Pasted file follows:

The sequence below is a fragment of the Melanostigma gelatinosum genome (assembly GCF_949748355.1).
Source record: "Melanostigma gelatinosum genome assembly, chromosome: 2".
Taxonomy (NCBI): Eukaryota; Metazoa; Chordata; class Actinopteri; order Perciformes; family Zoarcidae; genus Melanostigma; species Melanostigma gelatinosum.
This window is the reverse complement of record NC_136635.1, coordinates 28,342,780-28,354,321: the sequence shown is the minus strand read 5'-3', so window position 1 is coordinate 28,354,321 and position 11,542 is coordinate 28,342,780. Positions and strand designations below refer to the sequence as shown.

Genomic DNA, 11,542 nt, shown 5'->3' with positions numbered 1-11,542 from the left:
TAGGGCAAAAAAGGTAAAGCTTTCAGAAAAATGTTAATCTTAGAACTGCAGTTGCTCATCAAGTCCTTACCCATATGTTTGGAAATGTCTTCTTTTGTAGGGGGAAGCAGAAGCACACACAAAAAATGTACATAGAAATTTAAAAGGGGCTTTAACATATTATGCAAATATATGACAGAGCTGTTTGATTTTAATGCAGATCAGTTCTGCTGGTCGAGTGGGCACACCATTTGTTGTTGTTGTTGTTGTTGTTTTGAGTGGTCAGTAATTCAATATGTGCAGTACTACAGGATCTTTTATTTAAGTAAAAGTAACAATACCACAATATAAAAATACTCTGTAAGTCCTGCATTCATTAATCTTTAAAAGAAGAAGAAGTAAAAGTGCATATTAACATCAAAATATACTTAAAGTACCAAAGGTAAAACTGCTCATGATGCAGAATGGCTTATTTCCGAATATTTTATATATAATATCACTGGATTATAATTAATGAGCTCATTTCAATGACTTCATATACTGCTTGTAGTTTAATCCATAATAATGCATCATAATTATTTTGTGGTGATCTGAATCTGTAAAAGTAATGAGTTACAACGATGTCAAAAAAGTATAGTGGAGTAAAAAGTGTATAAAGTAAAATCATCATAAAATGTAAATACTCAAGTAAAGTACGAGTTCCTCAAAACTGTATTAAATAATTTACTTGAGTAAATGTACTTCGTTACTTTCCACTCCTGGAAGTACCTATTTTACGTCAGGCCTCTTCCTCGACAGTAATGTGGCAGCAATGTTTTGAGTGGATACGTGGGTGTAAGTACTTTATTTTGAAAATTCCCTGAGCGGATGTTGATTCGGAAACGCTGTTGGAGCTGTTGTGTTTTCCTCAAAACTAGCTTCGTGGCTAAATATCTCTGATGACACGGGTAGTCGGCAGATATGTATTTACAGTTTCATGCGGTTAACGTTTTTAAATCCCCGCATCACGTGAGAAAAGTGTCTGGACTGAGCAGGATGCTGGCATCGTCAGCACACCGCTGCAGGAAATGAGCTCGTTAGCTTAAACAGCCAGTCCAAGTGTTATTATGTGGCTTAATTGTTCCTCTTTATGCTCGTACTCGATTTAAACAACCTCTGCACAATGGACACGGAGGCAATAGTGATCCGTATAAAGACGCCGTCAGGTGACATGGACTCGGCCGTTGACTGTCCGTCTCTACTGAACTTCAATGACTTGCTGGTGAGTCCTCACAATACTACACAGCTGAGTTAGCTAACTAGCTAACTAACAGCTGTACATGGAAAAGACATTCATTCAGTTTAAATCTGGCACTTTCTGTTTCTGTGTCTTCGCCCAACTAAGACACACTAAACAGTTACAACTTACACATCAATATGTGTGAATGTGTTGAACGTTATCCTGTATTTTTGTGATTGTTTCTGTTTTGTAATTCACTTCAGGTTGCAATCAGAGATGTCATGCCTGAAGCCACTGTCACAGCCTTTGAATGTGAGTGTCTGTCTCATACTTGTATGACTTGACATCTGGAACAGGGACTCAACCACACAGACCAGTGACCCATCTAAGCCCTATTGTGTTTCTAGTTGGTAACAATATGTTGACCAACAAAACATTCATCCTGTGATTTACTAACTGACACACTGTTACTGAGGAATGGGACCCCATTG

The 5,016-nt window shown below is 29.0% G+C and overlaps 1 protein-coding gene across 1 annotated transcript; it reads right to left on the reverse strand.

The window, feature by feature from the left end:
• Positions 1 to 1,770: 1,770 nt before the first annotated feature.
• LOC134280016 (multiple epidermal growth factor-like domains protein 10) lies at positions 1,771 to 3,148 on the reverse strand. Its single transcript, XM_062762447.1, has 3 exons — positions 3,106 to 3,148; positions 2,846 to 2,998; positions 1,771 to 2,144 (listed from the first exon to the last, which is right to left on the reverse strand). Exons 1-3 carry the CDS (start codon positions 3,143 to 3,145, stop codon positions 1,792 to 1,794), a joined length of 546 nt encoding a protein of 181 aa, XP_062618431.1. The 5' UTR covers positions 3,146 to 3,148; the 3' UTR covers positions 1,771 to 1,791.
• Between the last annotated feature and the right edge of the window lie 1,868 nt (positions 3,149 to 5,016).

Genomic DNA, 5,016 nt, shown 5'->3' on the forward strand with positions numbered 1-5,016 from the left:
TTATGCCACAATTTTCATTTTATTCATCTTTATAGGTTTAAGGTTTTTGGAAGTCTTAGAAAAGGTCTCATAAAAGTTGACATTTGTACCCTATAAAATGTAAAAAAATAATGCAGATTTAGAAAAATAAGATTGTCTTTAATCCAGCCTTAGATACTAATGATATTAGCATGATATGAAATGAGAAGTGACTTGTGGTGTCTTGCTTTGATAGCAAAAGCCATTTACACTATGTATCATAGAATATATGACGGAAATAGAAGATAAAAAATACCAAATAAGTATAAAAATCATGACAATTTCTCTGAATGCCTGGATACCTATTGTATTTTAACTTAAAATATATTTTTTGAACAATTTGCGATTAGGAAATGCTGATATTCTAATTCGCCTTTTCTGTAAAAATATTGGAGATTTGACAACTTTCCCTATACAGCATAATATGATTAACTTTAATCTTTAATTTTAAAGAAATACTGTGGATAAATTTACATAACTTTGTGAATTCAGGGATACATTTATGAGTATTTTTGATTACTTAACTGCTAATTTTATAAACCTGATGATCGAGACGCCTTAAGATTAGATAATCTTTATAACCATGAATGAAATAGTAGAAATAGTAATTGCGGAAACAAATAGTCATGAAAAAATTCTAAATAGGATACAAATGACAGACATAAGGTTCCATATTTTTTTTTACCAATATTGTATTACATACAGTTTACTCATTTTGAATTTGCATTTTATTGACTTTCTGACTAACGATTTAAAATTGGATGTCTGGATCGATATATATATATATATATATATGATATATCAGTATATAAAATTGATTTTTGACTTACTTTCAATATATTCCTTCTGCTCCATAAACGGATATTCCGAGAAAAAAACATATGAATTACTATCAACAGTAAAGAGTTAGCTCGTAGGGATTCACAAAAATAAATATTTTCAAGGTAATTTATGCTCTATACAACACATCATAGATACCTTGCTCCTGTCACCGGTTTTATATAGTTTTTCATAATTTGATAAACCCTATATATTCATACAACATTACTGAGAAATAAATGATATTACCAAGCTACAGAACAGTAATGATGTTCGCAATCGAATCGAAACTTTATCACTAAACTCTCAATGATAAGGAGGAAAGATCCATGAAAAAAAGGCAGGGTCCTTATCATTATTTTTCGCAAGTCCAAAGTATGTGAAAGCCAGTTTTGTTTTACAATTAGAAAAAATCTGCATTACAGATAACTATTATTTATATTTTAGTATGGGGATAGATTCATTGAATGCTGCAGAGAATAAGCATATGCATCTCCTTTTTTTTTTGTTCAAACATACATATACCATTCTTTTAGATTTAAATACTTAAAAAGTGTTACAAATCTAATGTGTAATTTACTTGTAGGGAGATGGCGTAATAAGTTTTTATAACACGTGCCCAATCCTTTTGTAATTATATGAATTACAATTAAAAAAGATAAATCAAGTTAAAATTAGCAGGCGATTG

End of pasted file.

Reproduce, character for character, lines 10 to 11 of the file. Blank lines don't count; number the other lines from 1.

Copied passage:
• LOC134280016 (multiple epidermal growth factor-like domains protein 10) lies at positions 1,771 to 3,148 on the reverse strand. Its single transcript, XM_062762447.1, has 3 exons — positions 3,106 to 3,148; positions 2,846 to 2,998; positions 1,771 to 2,144 (listed from the first exon to the last, which is right to left on the reverse strand). Exons 1-3 carry the CDS (start codon positions 3,143 to 3,145, stop codon positions 1,792 to 1,794), a joined length of 546 nt encoding a protein of 181 aa, XP_062618431.1. The 5' UTR covers positions 3,146 to 3,148; the 3' UTR covers positions 1,771 to 1,791.
• Between the last annotated feature and the right edge of the window lie 1,868 nt (positions 3,149 to 5,016).